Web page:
Journal Information
Vol. 221. Issue 8.
Pages 464-467 (October 2021)
Vol. 221. Issue 8.
Pages 464-467 (October 2021)
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Usefulness and acceptance of telephone monitoring by a virtual assistant for patients with COVID-19 following discharge
Utilidad y aceptación del seguimiento telefónico de un asistente virtual a pacientes COVID-19 tras el alta
I. García Bermúdeza, M. González Mansob, E. Sánchez Sáncheza, A. Rodríguez Hitac, M. Rubio Rubiob, C. Suárez Fernándeza,
Corresponding author

Corresponding author.
a Servicio de Medicina Interna, Hospital Universitario de La Princesa, Madrid, Spain
b Tucuvi Care S.L., Madrid, Spain
c Unidad de Apoyo a la Innovación, nodo de La Plataforma ITEMAS, Hospital Universitario de La Princesa, Madrid, Spain
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COVID-19 has placed a significant burden on the healthcare system, making it necessary to implement new tools that allow patients to be monitored remotely and guarantee quality and continuity of care. The usefulness and acceptance by patients of a virtual caregiver designed for follow-up in the month following hospital discharge for COVID-19 are evaluated. The virtual assistant, based on voice and artificial intelligence technology, made telephone calls at 48 h, seven days, 15 days, and 30 days after discharge and asked five questions about the patient’s health. If the answer to any of the questions was affirmative, it generated an alert that was transferred to a healthcare professional One hundred patients were included in the project and 85 alerts were generated in 45 of the patients, most at one month after hospital discharge. The nursing staff resolved 94% of them by telephone. Patient satisfaction with the virtual caregiver was high.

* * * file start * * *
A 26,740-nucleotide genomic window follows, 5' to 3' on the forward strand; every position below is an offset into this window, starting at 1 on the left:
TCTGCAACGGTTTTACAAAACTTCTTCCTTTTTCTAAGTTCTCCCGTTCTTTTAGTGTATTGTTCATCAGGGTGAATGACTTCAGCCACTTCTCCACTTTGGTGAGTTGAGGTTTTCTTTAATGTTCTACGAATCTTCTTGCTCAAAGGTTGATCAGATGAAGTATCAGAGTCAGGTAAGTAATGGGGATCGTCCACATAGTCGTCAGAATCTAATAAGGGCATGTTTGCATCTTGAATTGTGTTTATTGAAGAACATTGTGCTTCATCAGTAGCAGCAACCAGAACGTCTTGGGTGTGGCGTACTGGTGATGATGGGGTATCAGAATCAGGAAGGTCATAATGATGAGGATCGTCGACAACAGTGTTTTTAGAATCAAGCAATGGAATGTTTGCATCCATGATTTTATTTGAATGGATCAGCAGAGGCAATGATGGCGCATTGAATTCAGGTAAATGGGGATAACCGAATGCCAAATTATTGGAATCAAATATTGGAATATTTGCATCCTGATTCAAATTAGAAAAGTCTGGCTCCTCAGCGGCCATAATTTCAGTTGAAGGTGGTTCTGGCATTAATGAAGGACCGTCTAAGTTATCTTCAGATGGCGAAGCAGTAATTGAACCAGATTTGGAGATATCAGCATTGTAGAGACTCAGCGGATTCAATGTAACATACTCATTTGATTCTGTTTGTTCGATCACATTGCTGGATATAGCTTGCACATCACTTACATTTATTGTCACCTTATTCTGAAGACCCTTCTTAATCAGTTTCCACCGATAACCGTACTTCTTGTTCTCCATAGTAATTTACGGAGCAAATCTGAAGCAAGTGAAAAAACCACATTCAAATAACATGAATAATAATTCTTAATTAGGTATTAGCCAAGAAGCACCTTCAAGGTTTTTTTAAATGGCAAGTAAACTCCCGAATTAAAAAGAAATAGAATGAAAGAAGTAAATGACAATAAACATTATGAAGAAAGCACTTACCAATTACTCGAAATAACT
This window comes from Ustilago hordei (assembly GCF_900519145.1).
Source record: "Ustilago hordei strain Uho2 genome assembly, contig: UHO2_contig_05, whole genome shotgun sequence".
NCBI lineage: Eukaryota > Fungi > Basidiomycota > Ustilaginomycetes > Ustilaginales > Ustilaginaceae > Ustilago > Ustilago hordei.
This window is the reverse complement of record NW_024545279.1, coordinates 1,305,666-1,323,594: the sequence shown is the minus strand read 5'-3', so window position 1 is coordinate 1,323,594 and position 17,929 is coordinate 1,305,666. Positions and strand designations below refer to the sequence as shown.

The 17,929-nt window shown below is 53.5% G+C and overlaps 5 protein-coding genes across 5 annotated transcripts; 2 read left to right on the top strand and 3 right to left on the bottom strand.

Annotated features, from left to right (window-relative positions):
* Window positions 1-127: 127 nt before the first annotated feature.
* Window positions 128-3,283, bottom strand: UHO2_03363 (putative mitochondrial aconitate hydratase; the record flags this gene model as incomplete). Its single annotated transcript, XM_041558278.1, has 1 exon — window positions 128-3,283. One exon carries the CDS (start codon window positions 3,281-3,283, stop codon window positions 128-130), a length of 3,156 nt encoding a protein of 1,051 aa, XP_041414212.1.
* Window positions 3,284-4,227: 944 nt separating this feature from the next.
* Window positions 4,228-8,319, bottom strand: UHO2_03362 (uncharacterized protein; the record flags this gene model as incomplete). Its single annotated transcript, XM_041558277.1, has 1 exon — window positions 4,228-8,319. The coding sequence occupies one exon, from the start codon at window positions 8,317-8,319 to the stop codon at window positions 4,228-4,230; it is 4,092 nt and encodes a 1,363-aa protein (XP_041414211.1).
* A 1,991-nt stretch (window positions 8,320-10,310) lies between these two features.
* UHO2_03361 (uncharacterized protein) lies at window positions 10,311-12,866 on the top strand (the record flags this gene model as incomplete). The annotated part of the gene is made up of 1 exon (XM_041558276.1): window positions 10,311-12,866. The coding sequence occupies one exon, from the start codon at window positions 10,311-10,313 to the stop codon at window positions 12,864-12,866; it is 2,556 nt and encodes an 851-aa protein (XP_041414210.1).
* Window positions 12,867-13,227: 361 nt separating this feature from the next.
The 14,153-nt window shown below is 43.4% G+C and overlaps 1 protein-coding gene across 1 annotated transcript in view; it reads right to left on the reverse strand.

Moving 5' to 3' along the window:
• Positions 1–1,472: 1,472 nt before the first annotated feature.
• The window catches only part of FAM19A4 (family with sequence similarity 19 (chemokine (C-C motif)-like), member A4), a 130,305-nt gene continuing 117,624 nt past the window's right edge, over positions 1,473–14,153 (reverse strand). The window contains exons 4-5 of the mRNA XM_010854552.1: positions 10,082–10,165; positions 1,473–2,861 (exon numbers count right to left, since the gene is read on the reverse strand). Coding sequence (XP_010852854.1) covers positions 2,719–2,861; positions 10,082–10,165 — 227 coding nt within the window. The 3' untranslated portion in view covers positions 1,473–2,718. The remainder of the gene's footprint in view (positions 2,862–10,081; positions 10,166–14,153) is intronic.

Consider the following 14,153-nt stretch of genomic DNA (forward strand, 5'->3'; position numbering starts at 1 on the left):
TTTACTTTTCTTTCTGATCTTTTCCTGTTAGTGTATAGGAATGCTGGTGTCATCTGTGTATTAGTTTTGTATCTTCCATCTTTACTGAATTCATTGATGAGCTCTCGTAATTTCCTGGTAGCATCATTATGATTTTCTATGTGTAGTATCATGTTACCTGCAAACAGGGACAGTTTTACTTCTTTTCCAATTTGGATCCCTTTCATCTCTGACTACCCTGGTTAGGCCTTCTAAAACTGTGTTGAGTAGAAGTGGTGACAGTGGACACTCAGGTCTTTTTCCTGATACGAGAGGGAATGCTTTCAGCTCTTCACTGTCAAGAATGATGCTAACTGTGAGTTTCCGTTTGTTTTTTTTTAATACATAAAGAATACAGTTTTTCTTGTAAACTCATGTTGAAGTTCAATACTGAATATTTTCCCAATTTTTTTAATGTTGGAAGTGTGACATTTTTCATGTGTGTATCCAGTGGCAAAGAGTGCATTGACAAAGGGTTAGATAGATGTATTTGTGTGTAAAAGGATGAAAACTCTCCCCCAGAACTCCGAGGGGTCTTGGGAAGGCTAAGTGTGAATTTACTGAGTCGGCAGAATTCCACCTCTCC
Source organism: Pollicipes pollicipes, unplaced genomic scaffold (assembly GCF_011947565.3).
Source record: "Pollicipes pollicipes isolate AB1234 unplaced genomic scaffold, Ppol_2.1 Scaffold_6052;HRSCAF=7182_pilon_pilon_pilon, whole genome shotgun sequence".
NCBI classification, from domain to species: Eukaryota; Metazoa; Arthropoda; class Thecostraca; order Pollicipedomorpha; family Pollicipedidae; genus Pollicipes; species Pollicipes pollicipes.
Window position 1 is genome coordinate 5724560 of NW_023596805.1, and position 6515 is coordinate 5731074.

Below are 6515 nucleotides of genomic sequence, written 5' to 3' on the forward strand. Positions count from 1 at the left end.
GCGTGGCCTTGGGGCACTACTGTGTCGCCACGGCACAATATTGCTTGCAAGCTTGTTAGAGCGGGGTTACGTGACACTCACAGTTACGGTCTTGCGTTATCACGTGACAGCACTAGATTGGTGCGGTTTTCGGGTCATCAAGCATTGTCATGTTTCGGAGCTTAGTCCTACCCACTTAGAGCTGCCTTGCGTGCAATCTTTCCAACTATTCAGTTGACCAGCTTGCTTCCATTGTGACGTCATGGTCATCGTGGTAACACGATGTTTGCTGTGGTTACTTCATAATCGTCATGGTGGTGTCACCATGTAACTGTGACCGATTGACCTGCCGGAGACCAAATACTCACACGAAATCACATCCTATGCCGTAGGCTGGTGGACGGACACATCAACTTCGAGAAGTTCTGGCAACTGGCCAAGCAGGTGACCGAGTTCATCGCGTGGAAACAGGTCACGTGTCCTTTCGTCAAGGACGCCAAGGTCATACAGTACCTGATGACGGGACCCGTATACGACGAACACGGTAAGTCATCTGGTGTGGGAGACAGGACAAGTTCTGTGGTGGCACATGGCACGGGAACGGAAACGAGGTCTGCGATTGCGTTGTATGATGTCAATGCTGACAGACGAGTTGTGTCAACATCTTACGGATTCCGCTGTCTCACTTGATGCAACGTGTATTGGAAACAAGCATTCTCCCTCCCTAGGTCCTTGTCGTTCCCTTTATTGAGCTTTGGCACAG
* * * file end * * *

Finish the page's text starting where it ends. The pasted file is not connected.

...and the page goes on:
Virtual caregiver
Virtual assistant
Artificial intelligence
Follow-up after discharge

La COVID-19 ha supuesto una gran sobrecarga para el sistema sanitario, y ha sido necesario poner en marcha herramientas nuevas para realizar el seguimiento no presencial de los pacientes y garantizar la calidad de sus cuidados. Se evalúa la utilidad y aceptación de los pacientes de un cuidador virtual diseñado para su seguimiento tras el alta hospitalaria por COVID-19. El asistente virtual, con tecnología de voz e inteligencia artificial, realizó llamadas telefónicas a las 48 horas, 7, 15 y 30 días del alta, formulando 5 preguntas sobre su estado de salud. Si la contestación era afirmativa, generaba una alerta que se transfería a un profesional sanitario. Se incluyeron 100 pacientes en el proyecto. Se generaron 85 alertas en 45 de los pacientes, la mayoría de ellas al mes del alta; el 94% lo resolvió enfermería telefónicamente. La satisfacción de los pacientes con el cuidador virtual fue alta.

Palabras clave:
Cuidador virtual
Asistente virtual
Inteligencia artificial
Seguimiento tras el alta
Full Text

The COVID-19 pandemic has posed a challenge to healthcare systems which have been overwhelmed in trying to meet the care needs for affected patients both in primary care and in the hospital setting1. In addition, it has boosted the integration and use of new technologies adapted to the pandemic circumstances in order to aid patient treatment and follow-up.

The aim of this study is to assess the usefulness and user satisfaction of a virtual caregiver designed to monitor the health of patients admitted to hospital for COVID-19 for a period of 30 days post-discharge.


A total of 100 patients were included who had been infected by SARS-CoV-2 and were discharged between 14 May and 15 August 2020 from La Princesa University Hospital in Madrid.